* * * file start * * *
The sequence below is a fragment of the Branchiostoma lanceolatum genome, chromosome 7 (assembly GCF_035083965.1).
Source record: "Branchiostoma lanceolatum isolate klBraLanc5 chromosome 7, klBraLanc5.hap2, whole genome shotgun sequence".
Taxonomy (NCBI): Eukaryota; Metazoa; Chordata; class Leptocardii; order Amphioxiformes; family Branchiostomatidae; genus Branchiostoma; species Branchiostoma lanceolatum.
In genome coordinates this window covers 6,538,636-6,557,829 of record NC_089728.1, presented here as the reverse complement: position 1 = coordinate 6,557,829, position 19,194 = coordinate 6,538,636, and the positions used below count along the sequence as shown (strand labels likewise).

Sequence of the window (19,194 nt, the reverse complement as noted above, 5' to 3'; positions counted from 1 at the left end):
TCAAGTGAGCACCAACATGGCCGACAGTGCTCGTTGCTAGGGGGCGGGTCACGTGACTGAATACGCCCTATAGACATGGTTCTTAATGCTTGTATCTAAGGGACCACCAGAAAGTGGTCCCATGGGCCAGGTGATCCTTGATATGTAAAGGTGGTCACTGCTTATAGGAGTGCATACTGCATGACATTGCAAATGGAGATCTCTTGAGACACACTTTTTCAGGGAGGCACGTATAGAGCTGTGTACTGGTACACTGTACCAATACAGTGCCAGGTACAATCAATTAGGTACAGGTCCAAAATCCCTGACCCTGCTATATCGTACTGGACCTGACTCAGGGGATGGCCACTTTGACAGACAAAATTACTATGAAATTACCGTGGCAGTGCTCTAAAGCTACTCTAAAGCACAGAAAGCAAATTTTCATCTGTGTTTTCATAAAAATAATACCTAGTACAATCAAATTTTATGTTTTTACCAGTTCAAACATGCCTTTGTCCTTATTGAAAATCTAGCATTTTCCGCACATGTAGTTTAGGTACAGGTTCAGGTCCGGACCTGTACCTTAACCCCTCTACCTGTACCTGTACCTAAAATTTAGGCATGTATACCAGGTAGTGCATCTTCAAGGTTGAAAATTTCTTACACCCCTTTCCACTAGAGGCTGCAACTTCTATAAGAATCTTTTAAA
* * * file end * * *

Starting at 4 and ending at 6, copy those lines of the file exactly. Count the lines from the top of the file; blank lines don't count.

In genome coordinates this window covers 6,538,636-6,557,829 of record NC_089728.1, presented here as the reverse complement: position 1 = coordinate 6,557,829, position 19,194 = coordinate 6,538,636, and the positions used below count along the sequence as shown (strand labels likewise).

Sequence of the window (19,194 nt, the reverse complement as noted above, 5' to 3'; positions counted from 1 at the left end):
TCAAGTGAGCACCAACATGGCCGACAGTGCTCGTTGCTAGGGGGCGGGTCACGTGACTGAATACGCCCTATAGACATGGTTCTTAATGCTTGTATCTAAGGGACCACCAGAAAGTGGTCCCATGGGCCAGGTGATCCTTGATATGTAAAGGTGGTCACTGCTTATAGGAGTGCATACTGCATGACATTGCAAATGGAGATCTCTTGAGACACACTTTTTCAGGGAGGCACGTATAGAGCTGTGTACTGGTACACTGTACCAATACAGTGCCAGGTACAATCAATTAGGTACAGGTCCAAAATCCCTGACCCTGCTATATCGTACTGGACCTGACTCAGGGGATGGCCACTTTGACAGACAAAATTACTATGAAATTACCGTGGCAGTGCTCTAAAGCTACTCTAAAGCACAGAAAGCAAATTTTCATCTGTGTTTTCATAAAAATAATACCTAGTACAATCAAATTTTATGTTTTTACCAGTTCAAACATGCCTTTGTCCTTATTGAAAATCTAGCATTTTCCGCACATGTAGTTTAGGTACAGGTTCAGGTCCGGACCTGTACCTTAACCCCTCTACCTGTACCTGTACCTAAAATTTAGGCATGTATACCAGGTAGTGCATCTTCAAGGTTGAAAATTTCTTACACCCCTTTCCACTAGAGGCTGCAACTTCTATAAGAATCTTTTAAA